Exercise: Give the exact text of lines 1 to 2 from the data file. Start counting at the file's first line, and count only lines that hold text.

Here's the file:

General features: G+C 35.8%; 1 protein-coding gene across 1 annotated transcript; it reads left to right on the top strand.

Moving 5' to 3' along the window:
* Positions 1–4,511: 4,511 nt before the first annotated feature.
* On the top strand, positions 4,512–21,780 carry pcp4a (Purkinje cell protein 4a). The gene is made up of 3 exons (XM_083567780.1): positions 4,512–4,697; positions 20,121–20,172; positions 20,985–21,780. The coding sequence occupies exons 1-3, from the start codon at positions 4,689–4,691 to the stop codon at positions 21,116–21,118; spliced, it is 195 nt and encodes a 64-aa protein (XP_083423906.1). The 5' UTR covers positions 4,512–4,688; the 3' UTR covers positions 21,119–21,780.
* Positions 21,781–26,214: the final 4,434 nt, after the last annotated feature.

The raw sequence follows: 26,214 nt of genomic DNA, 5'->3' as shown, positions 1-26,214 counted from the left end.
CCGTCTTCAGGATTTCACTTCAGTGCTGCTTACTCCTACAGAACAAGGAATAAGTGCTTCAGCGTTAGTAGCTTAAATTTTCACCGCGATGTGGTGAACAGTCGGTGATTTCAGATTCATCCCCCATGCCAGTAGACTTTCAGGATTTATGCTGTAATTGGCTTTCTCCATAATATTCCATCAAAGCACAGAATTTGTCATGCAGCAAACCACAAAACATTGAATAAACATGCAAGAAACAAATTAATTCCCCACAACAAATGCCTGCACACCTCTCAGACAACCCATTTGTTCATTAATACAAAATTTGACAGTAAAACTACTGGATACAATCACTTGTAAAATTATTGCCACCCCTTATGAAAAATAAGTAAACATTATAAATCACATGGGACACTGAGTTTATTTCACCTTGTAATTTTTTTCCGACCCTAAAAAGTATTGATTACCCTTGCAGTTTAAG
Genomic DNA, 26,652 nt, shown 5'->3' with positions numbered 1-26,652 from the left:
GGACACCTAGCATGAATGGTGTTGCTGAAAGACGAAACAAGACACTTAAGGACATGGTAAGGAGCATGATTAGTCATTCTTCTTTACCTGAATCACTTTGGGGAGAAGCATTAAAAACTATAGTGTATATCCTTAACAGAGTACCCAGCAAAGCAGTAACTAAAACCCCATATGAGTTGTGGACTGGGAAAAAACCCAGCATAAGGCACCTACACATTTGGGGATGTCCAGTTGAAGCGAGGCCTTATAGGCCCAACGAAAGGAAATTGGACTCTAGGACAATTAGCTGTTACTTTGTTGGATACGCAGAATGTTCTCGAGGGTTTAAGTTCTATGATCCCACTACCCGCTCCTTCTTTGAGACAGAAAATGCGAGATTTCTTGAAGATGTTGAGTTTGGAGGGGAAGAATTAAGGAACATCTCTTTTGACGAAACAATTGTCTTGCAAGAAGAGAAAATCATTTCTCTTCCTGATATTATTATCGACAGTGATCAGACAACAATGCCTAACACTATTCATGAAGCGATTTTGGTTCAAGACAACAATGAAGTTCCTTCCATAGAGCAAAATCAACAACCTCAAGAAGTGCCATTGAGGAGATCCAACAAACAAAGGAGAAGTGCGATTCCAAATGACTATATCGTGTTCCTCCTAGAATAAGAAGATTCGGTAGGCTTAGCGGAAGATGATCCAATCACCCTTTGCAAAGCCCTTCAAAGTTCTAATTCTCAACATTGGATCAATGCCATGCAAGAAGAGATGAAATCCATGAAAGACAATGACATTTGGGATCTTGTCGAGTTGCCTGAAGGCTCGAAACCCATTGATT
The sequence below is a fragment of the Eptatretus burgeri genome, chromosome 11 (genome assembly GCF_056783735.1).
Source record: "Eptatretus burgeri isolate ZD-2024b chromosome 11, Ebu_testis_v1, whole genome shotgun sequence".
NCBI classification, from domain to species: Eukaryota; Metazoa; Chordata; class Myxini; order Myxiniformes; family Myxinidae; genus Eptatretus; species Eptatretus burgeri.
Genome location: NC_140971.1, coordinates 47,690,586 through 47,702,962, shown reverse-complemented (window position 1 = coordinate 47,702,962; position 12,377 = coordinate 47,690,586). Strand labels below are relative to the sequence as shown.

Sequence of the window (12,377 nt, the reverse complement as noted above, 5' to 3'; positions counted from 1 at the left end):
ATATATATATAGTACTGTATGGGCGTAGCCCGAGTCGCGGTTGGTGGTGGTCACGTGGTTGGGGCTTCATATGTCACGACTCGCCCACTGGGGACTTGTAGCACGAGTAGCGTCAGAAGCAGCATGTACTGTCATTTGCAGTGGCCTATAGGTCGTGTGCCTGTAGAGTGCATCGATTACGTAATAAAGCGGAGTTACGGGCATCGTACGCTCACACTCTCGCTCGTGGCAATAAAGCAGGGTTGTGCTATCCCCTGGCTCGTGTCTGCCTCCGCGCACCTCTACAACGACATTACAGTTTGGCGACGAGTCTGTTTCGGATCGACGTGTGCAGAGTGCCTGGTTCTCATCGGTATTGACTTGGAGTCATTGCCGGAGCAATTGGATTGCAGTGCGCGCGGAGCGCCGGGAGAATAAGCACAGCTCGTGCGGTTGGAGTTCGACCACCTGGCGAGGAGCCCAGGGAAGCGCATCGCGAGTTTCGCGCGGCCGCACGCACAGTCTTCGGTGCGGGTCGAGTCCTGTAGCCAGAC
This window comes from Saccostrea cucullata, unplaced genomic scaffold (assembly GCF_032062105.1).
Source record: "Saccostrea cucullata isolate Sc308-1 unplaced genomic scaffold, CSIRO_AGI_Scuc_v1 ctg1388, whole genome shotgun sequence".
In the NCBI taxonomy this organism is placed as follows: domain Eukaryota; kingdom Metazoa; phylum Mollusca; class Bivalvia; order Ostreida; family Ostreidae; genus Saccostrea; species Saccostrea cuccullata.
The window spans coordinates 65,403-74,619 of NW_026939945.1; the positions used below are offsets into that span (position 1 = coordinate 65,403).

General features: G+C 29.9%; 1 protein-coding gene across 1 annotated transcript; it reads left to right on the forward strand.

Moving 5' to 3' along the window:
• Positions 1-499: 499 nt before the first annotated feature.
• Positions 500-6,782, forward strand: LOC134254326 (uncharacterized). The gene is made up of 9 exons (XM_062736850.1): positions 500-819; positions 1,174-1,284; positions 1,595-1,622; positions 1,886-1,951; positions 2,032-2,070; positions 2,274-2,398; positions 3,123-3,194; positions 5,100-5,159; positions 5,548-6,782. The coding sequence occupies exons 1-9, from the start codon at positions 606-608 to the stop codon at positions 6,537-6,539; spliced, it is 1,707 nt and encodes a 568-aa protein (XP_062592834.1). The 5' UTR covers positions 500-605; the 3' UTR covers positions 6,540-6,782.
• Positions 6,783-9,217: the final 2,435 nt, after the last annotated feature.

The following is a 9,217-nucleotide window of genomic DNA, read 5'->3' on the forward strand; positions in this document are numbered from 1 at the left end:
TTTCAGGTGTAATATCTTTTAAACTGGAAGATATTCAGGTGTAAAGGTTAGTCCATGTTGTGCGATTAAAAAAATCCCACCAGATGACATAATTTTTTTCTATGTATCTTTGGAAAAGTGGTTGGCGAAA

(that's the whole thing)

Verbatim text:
General features: G+C 35.8%; 1 protein-coding gene across 1 annotated transcript; it reads left to right on the top strand.

Moving 5' to 3' along the window: